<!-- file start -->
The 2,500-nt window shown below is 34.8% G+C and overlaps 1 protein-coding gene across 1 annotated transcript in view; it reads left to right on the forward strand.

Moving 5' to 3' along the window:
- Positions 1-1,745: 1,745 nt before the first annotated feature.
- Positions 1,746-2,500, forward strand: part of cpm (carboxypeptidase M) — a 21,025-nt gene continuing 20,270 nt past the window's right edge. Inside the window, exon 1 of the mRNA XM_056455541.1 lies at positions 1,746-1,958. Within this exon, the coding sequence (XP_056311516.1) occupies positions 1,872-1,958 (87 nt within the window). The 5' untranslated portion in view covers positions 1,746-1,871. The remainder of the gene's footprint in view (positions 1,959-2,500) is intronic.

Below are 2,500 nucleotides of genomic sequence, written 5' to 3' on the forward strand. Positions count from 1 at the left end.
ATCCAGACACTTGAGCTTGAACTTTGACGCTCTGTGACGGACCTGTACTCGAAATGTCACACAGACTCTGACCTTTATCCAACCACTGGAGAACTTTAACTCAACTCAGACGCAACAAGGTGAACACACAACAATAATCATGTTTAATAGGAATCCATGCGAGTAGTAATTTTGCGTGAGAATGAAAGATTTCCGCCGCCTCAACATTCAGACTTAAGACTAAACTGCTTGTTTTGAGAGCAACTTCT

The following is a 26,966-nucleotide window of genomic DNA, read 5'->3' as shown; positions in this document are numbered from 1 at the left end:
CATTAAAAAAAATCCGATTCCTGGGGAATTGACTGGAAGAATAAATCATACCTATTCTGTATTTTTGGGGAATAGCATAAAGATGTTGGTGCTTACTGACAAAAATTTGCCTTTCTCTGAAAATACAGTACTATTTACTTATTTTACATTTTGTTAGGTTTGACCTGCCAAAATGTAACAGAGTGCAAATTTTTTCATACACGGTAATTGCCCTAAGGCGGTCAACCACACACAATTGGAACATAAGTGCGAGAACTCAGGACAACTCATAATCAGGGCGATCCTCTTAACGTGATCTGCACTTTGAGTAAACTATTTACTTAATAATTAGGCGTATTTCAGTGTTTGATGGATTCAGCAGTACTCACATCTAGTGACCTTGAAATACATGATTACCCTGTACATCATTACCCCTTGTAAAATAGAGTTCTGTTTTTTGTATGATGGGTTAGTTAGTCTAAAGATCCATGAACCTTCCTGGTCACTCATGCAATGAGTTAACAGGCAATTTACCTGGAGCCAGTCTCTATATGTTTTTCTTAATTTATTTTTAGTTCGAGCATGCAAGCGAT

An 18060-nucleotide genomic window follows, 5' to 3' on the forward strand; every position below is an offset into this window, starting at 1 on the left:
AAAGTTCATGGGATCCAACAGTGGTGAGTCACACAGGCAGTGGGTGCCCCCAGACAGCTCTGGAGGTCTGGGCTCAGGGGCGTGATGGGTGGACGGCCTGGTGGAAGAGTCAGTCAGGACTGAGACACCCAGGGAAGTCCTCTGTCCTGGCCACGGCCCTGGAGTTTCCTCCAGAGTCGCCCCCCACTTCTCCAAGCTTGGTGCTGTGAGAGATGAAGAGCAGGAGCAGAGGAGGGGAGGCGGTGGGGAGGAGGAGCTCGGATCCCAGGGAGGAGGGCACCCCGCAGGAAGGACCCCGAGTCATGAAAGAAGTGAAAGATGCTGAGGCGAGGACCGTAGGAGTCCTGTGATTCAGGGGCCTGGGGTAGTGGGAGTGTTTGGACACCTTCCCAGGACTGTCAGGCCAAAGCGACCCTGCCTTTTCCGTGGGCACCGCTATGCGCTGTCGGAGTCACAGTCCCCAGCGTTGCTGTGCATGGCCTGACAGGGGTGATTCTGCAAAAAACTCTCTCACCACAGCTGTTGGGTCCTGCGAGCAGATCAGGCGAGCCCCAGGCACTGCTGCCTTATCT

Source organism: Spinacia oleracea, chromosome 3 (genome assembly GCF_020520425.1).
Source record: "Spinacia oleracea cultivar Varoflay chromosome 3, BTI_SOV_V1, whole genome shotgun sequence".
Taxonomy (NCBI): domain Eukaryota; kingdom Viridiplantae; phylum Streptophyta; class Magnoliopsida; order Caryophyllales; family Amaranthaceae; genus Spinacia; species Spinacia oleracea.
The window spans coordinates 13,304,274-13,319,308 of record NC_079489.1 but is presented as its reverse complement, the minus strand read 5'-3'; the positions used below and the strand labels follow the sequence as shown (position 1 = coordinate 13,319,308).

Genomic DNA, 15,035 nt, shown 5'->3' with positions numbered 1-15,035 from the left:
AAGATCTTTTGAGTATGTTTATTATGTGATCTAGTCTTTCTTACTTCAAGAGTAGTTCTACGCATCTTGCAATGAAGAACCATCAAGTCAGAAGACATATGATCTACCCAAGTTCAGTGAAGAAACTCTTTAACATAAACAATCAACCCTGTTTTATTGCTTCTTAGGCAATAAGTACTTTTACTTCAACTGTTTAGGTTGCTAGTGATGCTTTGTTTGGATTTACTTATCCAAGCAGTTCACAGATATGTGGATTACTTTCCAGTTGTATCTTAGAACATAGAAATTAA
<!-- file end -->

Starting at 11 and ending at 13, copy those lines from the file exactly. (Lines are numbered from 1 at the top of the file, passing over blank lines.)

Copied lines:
Source organism: Spinacia oleracea, chromosome 3 (genome assembly GCF_020520425.1).
Source record: "Spinacia oleracea cultivar Varoflay chromosome 3, BTI_SOV_V1, whole genome shotgun sequence".
Taxonomy (NCBI): domain Eukaryota; kingdom Viridiplantae; phylum Streptophyta; class Magnoliopsida; order Caryophyllales; family Amaranthaceae; genus Spinacia; species Spinacia oleracea.